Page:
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‘Save Kashmir stag’: Hangul population increases by 8% in Valley

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Camera trap image of a group of Hangul from upper areas of Shikargah Conservation Reserve (Now Tral Wildlife Sancturary), in Kashmir. Courtesy: Department of Wildlife Protection, J&K/SKUAST

Srinagar:  Hangul population has increased by eight percent in Kashmir.

The latest census conducted by the Department of Wildlife Kashmir has revealed a marginal increase in the Hangul population.


Conservative estimates show that the Hangul count recorded this year has been around 260 from 237 in 2019.

Hangul, cervus elaphus hanglu, was the state animal of erstwhile united Jammu and Kashmir. Found in the forest ridges of the Dachigam Wildlife Sanctuary, the majestic animal is known for its reddish coat and two antlers.

Department of Wildlife Protection conducted Hangul Population Estimation (Census) 2021 in and around Dachigam National Park from April 3 to 10.

“We have observed a marginal increase of more than 8 percent in Hangul population. The census was conducted using the transect method,” an official of the Wildlife Department, Kashmir said.

Hangul, also known as the Kashmir stag, continues to be among the critically endangered species. From a population of 5,000 in the early 1900s, the Hangul’s numbers have constantly declined over the decades, making it largely confined to the 141 square kilometers of Dachigam National Park.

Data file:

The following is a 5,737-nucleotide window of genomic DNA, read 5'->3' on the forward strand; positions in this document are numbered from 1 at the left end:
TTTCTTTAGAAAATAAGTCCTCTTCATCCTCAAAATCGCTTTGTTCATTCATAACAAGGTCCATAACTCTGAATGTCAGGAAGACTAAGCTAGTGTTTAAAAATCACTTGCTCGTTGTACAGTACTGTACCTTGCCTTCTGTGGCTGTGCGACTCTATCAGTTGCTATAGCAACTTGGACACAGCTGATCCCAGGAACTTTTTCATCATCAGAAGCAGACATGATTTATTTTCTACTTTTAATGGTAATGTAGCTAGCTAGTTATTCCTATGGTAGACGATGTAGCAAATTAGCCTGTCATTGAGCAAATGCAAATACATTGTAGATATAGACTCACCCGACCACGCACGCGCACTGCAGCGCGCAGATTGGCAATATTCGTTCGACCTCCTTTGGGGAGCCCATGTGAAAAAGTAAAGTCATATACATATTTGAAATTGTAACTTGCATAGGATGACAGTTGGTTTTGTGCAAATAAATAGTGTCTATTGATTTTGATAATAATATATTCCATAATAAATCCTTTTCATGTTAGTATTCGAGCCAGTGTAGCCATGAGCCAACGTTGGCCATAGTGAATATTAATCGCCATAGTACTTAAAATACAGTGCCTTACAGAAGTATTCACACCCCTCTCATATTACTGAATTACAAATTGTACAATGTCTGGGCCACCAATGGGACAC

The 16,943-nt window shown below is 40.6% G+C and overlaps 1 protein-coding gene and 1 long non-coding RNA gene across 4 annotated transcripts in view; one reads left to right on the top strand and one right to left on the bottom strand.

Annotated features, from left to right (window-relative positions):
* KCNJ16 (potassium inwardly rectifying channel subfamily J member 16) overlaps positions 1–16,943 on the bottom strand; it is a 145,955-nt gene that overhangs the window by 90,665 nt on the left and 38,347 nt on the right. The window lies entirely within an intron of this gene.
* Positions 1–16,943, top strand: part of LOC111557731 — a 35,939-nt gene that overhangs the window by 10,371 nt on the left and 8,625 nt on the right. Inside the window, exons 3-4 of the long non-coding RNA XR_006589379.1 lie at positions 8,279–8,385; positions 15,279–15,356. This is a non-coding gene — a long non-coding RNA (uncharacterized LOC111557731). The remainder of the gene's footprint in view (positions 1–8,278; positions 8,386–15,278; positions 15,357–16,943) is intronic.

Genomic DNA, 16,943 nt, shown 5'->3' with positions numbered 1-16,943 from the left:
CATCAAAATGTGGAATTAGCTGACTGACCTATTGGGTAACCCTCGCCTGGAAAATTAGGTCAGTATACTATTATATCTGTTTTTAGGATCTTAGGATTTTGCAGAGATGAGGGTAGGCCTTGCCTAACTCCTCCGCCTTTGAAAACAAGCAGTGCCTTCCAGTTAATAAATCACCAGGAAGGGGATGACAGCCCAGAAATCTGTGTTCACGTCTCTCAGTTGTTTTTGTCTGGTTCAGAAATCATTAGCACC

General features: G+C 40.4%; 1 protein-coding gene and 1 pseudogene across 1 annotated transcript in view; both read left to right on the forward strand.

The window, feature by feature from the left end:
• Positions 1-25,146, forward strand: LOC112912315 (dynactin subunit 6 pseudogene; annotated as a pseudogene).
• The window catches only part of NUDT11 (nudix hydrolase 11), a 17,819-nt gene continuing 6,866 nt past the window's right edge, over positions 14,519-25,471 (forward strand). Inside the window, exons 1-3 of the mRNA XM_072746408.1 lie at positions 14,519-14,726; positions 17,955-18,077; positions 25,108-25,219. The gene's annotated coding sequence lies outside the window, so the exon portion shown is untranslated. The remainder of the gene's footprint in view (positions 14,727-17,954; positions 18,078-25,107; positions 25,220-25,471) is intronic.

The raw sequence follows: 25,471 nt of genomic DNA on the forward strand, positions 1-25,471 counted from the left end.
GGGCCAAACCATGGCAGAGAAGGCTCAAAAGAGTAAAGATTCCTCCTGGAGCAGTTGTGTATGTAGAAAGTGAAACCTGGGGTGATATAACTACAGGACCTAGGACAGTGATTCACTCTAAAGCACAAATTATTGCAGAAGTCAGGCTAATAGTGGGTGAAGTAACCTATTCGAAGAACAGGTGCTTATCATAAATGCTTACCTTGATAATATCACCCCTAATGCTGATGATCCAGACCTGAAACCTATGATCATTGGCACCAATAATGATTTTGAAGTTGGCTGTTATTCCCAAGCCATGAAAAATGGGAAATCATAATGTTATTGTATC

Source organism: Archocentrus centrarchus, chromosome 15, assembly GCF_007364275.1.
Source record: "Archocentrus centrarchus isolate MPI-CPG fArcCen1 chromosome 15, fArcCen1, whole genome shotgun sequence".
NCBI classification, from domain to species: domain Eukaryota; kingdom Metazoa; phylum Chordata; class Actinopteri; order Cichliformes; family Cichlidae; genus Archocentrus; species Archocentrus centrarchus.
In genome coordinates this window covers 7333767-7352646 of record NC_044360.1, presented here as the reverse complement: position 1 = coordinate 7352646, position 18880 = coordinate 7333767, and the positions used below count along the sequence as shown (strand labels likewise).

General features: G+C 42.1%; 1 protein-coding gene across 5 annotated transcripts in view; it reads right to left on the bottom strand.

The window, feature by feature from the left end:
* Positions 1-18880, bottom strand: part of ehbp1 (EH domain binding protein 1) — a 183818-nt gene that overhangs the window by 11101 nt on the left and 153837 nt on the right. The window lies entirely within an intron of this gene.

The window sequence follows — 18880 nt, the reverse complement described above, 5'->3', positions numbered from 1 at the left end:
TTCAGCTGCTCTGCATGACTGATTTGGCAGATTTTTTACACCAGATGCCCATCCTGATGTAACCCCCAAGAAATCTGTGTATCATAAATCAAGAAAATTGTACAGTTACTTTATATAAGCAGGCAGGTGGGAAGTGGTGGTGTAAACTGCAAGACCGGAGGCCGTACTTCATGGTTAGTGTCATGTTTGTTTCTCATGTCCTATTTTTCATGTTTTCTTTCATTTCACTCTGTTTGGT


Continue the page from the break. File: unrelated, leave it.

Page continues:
Among the various challenges identified by experts in the way of conservation and population growth of Hangul are habitat fragmentation, predation and very low fawn-female ratio. The experts have emphasized on the scientific management interventions to understand factors associated with these lowering trends.

Hangul is a very shy and elusive animal that is very hard to spot in the woods. Scientists in 2017 achieved a rare feat when they fitted a satellite collar on the critically endangered `Hangul’ to understand their biology, behavior, and ecology in a bid to support the management interventions for the survival of the animal species.

The official said that various measures have been initiated for the conservation of the Kashmir stag.

“Project Hangul is in the pipeline. Normally, it’s a national park and there are other priorities besides one flagship species. But as a part of this project, the whole landscape will be treated from the perspective of Hangul. It will be on the lines of Project Tiger,” the official said.

He said the other components of the project will include conservation building like creating “Hangul corridors” for unrestricted movement of Hangul.

It is worth mentioning that in 2004 and 2006 the raw count of Hangul was 197 and 153, with a ratio of 19 and 21 males for 100 females and 23 and 9 fawns for 100 females respectively.

In 2009, 2011, 2015, 2017 the Hangul count was 175, 218, 186 and 214 with a ratio of 26, 29, 22, and 16 males for 100 females and 27, 25, 14 and 19 fawns for 100 females respectively.